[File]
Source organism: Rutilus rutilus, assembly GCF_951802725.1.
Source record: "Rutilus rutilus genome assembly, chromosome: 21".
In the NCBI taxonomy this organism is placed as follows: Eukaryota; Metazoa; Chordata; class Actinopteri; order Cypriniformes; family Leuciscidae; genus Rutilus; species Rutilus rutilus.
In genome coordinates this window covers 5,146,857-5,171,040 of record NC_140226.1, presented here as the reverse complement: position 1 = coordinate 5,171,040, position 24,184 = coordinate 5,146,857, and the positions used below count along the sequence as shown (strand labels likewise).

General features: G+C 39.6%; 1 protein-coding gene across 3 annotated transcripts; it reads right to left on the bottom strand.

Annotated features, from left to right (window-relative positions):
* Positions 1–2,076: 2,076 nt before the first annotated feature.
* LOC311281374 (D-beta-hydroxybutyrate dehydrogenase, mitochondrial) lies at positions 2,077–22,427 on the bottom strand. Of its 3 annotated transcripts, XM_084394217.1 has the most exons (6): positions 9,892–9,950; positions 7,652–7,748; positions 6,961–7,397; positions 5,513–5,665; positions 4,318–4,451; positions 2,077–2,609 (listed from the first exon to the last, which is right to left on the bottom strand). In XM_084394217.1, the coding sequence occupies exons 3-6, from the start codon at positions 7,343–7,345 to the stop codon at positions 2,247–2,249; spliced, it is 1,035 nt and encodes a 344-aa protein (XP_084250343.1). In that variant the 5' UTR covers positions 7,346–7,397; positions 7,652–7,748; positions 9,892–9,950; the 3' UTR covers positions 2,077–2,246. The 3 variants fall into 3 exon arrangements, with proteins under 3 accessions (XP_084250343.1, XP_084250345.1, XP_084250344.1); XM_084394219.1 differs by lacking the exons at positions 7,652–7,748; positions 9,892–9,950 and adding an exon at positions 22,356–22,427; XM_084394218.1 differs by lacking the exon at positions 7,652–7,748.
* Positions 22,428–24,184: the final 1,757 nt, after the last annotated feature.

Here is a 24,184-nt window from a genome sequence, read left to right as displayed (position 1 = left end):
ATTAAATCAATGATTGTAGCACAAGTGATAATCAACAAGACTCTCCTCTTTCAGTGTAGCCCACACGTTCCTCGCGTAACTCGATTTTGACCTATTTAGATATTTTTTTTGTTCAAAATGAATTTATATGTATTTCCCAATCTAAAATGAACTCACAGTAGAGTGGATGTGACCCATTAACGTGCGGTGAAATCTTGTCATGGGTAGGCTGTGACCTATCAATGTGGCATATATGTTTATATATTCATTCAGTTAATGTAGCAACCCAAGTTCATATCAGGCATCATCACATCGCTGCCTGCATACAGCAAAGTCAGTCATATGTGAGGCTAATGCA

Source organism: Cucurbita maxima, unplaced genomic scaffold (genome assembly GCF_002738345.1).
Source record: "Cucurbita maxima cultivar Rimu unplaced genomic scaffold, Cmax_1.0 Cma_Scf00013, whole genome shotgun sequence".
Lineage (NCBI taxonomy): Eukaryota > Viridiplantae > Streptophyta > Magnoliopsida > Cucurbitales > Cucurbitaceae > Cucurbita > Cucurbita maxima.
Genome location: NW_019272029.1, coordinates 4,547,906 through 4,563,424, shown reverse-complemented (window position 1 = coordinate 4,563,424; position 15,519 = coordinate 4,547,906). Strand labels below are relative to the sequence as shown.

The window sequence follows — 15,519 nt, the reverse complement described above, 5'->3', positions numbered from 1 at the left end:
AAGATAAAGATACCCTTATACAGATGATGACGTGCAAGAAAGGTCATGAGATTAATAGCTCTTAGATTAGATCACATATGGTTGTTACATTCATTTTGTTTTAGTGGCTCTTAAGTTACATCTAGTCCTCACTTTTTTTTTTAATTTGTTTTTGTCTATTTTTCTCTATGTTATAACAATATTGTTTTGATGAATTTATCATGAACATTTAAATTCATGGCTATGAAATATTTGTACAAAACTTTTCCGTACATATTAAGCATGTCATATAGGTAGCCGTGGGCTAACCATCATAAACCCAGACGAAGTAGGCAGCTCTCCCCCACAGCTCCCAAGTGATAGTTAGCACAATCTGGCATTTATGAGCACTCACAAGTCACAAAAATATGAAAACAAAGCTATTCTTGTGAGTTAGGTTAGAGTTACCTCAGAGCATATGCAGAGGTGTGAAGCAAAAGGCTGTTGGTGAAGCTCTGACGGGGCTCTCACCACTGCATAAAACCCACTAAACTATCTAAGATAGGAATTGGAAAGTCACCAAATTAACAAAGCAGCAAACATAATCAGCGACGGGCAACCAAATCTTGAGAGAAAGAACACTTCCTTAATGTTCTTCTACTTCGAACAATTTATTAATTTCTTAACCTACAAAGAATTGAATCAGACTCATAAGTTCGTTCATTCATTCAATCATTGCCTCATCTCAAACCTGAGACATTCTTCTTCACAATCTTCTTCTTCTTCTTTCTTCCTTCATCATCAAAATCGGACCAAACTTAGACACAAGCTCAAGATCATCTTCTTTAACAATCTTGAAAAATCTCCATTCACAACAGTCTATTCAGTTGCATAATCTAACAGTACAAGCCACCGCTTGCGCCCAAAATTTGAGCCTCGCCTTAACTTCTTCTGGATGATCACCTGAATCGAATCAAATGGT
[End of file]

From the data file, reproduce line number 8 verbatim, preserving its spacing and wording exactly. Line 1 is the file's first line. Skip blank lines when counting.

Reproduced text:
* LOC311281374 (D-beta-hydroxybutyrate dehydrogenase, mitochondrial) lies at positions 2,077–22,427 on the bottom strand. Of its 3 annotated transcripts, XM_084394217.1 has the most exons (6): positions 9,892–9,950; positions 7,652–7,748; positions 6,961–7,397; positions 5,513–5,665; positions 4,318–4,451; positions 2,077–2,609 (listed from the first exon to the last, which is right to left on the bottom strand). In XM_084394217.1, the coding sequence occupies exons 3-6, from the start codon at positions 7,343–7,345 to the stop codon at positions 2,247–2,249; spliced, it is 1,035 nt and encodes a 344-aa protein (XP_084250343.1). In that variant the 5' UTR covers positions 7,346–7,397; positions 7,652–7,748; positions 9,892–9,950; the 3' UTR covers positions 2,077–2,246. The 3 variants fall into 3 exon arrangements, with proteins under 3 accessions (XP_084250343.1, XP_084250345.1, XP_084250344.1); XM_084394219.1 differs by lacking the exons at positions 7,652–7,748; positions 9,892–9,950 and adding an exon at positions 22,356–22,427; XM_084394218.1 differs by lacking the exon at positions 7,652–7,748.